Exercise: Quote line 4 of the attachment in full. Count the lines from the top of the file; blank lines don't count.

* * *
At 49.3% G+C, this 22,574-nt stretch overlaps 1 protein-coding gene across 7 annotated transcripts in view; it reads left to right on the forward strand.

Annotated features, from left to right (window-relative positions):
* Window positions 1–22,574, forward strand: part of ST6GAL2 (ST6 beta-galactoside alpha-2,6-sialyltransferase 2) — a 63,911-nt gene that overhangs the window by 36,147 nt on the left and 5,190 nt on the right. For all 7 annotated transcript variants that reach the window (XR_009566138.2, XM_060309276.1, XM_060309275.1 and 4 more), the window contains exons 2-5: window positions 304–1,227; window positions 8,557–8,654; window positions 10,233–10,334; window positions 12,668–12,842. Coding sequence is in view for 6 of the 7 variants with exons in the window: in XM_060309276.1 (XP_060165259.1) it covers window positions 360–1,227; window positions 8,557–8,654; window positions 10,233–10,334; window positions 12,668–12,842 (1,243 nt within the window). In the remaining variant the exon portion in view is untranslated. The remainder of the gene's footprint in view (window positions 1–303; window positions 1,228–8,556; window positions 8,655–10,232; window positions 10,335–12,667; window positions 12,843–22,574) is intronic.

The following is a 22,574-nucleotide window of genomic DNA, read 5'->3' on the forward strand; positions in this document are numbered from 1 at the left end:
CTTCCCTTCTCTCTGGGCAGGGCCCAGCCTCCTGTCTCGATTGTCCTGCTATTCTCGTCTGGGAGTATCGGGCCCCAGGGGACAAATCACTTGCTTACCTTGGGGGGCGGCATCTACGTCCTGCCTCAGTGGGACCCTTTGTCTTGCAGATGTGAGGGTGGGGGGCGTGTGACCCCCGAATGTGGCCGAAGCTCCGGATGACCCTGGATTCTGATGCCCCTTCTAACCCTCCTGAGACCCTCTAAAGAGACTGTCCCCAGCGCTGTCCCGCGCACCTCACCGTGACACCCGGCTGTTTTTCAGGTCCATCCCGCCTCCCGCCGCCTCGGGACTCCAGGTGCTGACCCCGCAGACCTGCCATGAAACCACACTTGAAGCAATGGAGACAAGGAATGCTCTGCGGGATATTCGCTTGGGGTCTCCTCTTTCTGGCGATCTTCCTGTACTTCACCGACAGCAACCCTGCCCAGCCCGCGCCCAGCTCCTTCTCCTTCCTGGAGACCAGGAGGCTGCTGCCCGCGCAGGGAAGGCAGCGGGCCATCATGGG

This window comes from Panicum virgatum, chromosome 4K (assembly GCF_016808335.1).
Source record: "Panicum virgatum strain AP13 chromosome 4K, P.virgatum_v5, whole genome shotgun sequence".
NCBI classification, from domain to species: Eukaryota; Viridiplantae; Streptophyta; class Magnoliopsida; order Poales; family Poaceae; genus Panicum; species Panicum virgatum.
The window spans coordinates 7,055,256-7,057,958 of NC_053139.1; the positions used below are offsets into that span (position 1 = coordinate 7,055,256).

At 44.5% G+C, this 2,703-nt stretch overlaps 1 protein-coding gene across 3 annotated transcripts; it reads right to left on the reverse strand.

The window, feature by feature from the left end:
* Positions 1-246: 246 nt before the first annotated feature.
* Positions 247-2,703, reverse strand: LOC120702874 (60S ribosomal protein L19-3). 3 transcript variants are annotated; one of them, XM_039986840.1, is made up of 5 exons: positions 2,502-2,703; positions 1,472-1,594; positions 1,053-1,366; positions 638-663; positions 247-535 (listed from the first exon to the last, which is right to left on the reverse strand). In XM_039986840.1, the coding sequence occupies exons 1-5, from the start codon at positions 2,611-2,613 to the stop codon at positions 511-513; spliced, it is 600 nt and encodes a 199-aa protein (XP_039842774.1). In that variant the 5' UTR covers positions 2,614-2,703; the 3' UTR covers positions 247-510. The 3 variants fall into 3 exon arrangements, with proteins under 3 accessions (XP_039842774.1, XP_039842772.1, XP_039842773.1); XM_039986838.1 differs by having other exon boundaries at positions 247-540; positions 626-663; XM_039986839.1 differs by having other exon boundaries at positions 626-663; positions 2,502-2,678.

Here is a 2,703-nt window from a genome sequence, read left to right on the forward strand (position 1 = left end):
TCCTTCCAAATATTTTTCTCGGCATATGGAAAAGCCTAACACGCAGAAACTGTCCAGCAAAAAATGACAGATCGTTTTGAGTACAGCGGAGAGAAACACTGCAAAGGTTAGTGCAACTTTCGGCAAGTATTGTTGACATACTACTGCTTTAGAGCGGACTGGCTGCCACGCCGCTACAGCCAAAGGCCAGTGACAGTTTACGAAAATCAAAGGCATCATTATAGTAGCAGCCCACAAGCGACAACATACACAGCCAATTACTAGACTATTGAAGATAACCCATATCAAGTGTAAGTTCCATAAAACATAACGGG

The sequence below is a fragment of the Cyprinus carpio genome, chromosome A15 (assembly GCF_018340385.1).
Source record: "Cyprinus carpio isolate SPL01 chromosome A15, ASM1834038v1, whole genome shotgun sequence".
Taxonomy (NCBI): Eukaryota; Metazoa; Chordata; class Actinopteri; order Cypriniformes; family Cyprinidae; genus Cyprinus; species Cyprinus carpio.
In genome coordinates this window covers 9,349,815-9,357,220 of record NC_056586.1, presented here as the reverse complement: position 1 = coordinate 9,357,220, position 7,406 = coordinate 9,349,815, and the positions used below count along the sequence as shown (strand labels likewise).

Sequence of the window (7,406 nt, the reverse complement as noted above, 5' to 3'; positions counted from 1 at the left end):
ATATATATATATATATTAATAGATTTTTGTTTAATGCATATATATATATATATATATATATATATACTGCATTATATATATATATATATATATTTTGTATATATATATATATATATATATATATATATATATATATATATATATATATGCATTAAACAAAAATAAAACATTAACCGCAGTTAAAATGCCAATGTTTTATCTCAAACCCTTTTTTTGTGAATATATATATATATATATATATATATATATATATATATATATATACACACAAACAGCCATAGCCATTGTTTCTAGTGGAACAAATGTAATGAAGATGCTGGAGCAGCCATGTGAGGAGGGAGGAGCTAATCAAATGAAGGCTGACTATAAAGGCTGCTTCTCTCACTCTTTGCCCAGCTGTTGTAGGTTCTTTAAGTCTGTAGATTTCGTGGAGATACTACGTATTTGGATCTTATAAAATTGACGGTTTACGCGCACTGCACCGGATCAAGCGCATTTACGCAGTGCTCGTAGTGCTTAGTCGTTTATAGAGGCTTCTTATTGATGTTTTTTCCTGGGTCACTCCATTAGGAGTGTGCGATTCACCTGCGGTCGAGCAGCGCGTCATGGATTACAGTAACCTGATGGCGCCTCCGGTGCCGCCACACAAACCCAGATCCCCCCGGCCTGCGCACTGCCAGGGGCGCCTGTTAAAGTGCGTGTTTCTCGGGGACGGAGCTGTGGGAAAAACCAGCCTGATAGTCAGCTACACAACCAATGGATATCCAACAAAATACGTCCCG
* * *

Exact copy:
The following is a 22,574-nucleotide window of genomic DNA, read 5'->3' on the forward strand; positions in this document are numbered from 1 at the left end: